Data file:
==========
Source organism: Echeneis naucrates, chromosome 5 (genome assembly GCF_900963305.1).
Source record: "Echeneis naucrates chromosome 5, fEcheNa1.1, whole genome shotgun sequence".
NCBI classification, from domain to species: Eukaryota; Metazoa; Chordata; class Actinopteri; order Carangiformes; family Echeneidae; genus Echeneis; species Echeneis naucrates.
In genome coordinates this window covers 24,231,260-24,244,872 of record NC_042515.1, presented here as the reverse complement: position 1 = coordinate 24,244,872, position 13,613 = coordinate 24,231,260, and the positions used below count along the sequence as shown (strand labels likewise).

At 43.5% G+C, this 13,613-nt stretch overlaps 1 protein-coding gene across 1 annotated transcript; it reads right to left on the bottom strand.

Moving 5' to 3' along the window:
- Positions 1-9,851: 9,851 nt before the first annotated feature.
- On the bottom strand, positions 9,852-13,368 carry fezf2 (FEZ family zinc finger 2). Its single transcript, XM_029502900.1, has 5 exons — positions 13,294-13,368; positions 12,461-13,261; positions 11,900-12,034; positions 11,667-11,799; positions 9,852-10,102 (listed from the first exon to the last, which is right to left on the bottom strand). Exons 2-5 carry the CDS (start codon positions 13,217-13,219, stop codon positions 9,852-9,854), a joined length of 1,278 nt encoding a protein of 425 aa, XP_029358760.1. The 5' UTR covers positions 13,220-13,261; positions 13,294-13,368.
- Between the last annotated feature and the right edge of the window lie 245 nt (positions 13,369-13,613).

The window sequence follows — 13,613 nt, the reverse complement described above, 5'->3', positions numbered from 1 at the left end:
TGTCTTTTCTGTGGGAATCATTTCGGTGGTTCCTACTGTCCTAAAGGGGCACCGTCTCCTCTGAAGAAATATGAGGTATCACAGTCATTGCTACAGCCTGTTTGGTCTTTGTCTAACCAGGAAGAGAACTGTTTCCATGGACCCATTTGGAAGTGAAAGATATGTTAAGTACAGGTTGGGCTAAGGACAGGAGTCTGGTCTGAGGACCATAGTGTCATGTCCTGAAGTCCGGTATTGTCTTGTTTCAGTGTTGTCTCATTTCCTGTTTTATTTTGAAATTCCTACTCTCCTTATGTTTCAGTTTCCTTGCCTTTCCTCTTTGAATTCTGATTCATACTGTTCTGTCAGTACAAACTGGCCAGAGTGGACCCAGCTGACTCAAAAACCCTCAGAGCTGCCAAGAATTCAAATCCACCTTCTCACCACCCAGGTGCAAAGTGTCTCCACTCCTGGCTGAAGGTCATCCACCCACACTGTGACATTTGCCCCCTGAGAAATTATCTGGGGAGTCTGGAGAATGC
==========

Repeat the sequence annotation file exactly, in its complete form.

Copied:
Source organism: Echeneis naucrates, chromosome 5 (genome assembly GCF_900963305.1).
Source record: "Echeneis naucrates chromosome 5, fEcheNa1.1, whole genome shotgun sequence".
NCBI classification, from domain to species: Eukaryota; Metazoa; Chordata; class Actinopteri; order Carangiformes; family Echeneidae; genus Echeneis; species Echeneis naucrates.
In genome coordinates this window covers 24,231,260-24,244,872 of record NC_042515.1, presented here as the reverse complement: position 1 = coordinate 24,244,872, position 13,613 = coordinate 24,231,260, and the positions used below count along the sequence as shown (strand labels likewise).

At 43.5% G+C, this 13,613-nt stretch overlaps 1 protein-coding gene across 1 annotated transcript; it reads right to left on the bottom strand.

Moving 5' to 3' along the window:
- Positions 1-9,851: 9,851 nt before the first annotated feature.
- On the bottom strand, positions 9,852-13,368 carry fezf2 (FEZ family zinc finger 2). Its single transcript, XM_029502900.1, has 5 exons — positions 13,294-13,368; positions 12,461-13,261; positions 11,900-12,034; positions 11,667-11,799; positions 9,852-10,102 (listed from the first exon to the last, which is right to left on the bottom strand). Exons 2-5 carry the CDS (start codon positions 13,217-13,219, stop codon positions 9,852-9,854), a joined length of 1,278 nt encoding a protein of 425 aa, XP_029358760.1. The 5' UTR covers positions 13,220-13,261; positions 13,294-13,368.
- Between the last annotated feature and the right edge of the window lie 245 nt (positions 13,369-13,613).

The window sequence follows — 13,613 nt, the reverse complement described above, 5'->3', positions numbered from 1 at the left end:
TGTCTTTTCTGTGGGAATCATTTCGGTGGTTCCTACTGTCCTAAAGGGGCACCGTCTCCTCTGAAGAAATATGAGGTATCACAGTCATTGCTACAGCCTGTTTGGTCTTTGTCTAACCAGGAAGAGAACTGTTTCCATGGACCCATTTGGAAGTGAAAGATATGTTAAGTACAGGTTGGGCTAAGGACAGGAGTCTGGTCTGAGGACCATAGTGTCATGTCCTGAAGTCCGGTATTGTCTTGTTTCAGTGTTGTCTCATTTCCTGTTTTATTTTGAAATTCCTACTCTCCTTATGTTTCAGTTTCCTTGCCTTTCCTCTTTGAATTCTGATTCATACTGTTCTGTCAGTACAAACTGGCCAGAGTGGACCCAGCTGACTCAAAAACCCTCAGAGCTGCCAAGAATTCAAATCCACCTTCTCACCACCCAGGTGCAAAGTGTCTCCACTCCTGGCTGAAGGTCATCCACCCACACTGTGACATTTGCCCCCTGAGAAATTATCTGGGGAGTCTGGAGAATGC